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Reducing Costly Biofilm Build-up in Reverse Osmosis Membranes

By Richard Juskowiak, Donaldson Process Filtration

Reverse osmosis (RO) filtration systems purify water used in the processing of food and beverages, pharmaceuticals, and other consumable products. Because RO membranes are key to product safety and also costly to replace, it’s important to protect them from the buildup of biofilm. Biofilm occurs when bacteria survive the activated carbon dichlorination step and multiply downstream to form microbe colonies on equipment surfaces.

Pleated pre-filters (left) pack more fabric into the same space as a melt-blown filter (right). The increased surface area provides better capture and longer filter life.

The better source water is pre-filtered, the better it prevents biofilm formation on the RO system, improving both product safety and RO membrane life. The FDA requires a pre-filter on water before it enters RO systems, but attention to the type of pre-filter used has many benefits.

An RO membrane that is well protected from microbes and damaging carbon particles typically lasts up to two years, while one that fouls within a year may be an indication of substandard pre-filtration.

Here are three ways to better protect the RO membrane with higher performing pre-filtration:

1. Pay attention to filter composition.

Industry standards recommend a 5-micron filter for RO pre-filtration, but not all 5-micron filters are alike. For many years, the only choice for processors has been the melt-blown filter—a polypropylene cylinder injected with nonwoven polymer. The random nature of this manufacturing process allows for open spaces and inconsistent microbe capture.

Improved filtration technology is now available, thanks to a collaboration among materials scientists, engineers, and beverage processors. Under the name LifeTec™ from Donaldson, the advanced media structure and housing in these filters delivers greater capacity and reliability.

LifeTec media is folded in pleats inside a polypropylene cage, which, compared to melt blown elements, expands filtration surface area by 400% to capture more contaminants without impeding process flow rates.

The dense media is engineered with larger pores on the upstream side narrowing to smaller ones on the downstream surface. This funnel structure creates a specific micron cut-off range and therefore delivers greater confidence that a pre-filter is effective.

2. Look for verifiable efficiency.

When selecting a filter, look beyond the micron size on the supplier’s technical data sheet, and seek out the “efficiency” rating. Efficiency is the percent of particulates a filter is verified to capture in the micron range on the label. Because there are no widely accepted measurement standard governing filter manufacturers, discernment in this area is important. Micron ratings, along with the terms “nominal” and “absolute,” are quite subjective, similar to claims of “low fat” in food labeling.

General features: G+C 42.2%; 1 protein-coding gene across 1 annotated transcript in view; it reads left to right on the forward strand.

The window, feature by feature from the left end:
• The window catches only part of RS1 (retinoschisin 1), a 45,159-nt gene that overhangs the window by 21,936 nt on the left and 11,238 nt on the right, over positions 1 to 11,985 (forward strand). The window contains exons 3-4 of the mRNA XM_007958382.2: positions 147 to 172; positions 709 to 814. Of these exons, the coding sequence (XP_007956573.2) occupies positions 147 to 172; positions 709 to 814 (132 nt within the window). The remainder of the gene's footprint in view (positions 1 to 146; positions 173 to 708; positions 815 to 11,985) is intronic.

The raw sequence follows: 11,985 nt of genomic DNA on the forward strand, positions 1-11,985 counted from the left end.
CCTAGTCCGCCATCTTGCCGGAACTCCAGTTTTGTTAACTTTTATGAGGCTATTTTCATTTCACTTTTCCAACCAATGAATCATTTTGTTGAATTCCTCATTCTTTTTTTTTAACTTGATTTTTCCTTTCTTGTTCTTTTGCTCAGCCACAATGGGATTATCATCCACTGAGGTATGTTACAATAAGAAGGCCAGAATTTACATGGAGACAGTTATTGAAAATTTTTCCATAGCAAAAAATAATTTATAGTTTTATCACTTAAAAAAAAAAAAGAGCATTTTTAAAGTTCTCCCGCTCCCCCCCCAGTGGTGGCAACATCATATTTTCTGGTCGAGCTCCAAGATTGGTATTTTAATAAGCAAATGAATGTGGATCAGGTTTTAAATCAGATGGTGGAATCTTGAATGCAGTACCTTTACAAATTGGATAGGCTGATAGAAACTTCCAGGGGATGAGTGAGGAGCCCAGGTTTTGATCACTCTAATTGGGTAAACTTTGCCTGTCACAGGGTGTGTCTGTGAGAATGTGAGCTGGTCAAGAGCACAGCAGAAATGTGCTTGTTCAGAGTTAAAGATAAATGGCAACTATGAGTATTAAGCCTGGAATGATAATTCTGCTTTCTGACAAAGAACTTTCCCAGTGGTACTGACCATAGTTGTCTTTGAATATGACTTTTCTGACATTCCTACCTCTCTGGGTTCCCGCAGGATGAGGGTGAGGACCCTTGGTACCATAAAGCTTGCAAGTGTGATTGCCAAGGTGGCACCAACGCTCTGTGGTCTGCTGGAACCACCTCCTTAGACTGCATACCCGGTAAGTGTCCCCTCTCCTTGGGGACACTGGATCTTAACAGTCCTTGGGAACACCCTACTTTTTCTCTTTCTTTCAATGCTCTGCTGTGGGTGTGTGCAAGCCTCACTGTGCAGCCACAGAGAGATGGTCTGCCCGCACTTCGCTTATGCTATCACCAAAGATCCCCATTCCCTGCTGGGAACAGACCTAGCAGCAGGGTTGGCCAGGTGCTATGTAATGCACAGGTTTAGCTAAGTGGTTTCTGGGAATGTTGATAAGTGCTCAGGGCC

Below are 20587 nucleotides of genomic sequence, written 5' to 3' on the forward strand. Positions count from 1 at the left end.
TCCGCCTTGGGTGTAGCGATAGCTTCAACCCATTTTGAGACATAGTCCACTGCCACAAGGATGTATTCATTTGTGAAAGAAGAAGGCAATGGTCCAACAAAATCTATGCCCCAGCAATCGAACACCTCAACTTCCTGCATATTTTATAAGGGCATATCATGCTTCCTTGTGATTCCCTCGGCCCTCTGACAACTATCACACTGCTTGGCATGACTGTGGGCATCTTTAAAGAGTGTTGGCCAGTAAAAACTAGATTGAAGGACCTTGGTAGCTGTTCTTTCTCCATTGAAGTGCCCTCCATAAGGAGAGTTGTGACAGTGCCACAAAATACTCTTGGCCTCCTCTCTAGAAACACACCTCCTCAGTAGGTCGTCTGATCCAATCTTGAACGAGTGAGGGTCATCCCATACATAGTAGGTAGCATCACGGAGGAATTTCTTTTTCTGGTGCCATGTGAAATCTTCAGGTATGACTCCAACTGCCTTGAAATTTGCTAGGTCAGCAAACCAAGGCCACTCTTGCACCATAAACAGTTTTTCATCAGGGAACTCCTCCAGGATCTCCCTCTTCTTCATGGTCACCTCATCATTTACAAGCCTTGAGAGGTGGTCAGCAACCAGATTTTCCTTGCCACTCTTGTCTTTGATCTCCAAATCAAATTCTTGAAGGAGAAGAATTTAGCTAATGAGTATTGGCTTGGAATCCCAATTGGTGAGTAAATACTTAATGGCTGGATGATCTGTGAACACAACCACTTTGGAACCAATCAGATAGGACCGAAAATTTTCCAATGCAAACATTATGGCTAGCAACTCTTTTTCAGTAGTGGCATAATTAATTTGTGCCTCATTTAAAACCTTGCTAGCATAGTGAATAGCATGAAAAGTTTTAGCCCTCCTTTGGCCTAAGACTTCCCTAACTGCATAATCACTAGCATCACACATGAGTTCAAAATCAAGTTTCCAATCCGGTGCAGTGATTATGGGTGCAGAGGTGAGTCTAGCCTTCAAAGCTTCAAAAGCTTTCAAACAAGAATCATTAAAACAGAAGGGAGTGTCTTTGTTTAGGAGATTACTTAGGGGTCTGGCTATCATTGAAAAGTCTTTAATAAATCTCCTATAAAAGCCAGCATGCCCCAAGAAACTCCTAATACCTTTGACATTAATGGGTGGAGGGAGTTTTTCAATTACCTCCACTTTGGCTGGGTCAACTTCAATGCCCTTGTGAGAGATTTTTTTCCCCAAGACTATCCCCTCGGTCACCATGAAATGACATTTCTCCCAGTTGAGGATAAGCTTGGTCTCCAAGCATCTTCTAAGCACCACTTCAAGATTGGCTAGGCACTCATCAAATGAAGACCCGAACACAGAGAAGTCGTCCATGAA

To illustrate how this confusion can happen, Donaldson tested melt-blown filters from five different manufacturers, all claiming to remove 1-micron contaminants. Because of the random fiber composition of the melt-blown filters, their efficiency performances ranged from below 20% to above 98%.

Newer filtration technology can be much more precise. The efficiency of LifeTec filters, for example, can be verified with laboratory testing, which Donaldson provides on all its process filters.

A LifeTec absolute rated filter with a capture size of 1 micron, for instance, will always remove 99.98% of particles 1 micron or larger. Donaldson periodically re-tests its filters to confirm this performance, and openly publishes this rating on all its labeling and data sheets. 

Dirt-holding capacity and greater throughput of a pleated filter

The greater dirt-holding capacity, reduced differential pressure, and longer life of a Donaldson pleated pre-filter, compared with a common melt-blown filter.
3. Consider long-term costs.

Finally, when making a serious attempt to prevent biofilm build-up at the lowest cost, think beyond the purchase price of the pre-filter. Many plants routinely schedule replacement of their melt-blown RO pre-filters once a week, out of habit. These costs add up.

While advanced pleated filters may cost more initially, the potential long-term cost savings can considerable:

  • RO membranes that last up to twice as long with better protection
  • Reduced production downtime and maintenance with longer-lasting filters
  • Minimized contamination risk, since microorganisms are removed further upstream

For optimal RO membrane protection, filtration engineers at Donaldson recommend installing a 1-micron absolute rated pleated filter either in place of the melt-blown filter, or directly after it, before water contacts the RO membrane. Doing so will not only extend the life of the RO membrane, but the pre-filter itself will last longer and maintain higher-volume flow rates due to the pleated design as well.

It is also important for operators to source their filters from a manufacturer that conducts and freely publishes its retention efficiency data with the corresponding micron size.

Have more questions about how our products benefit your business?

Richard Juskowiak is Product Support Specialist at Donaldson Company, Inc., in the process filtration group. He identifies technical solutions required by processors and works with engineers to introduce solutions for challenging applications.
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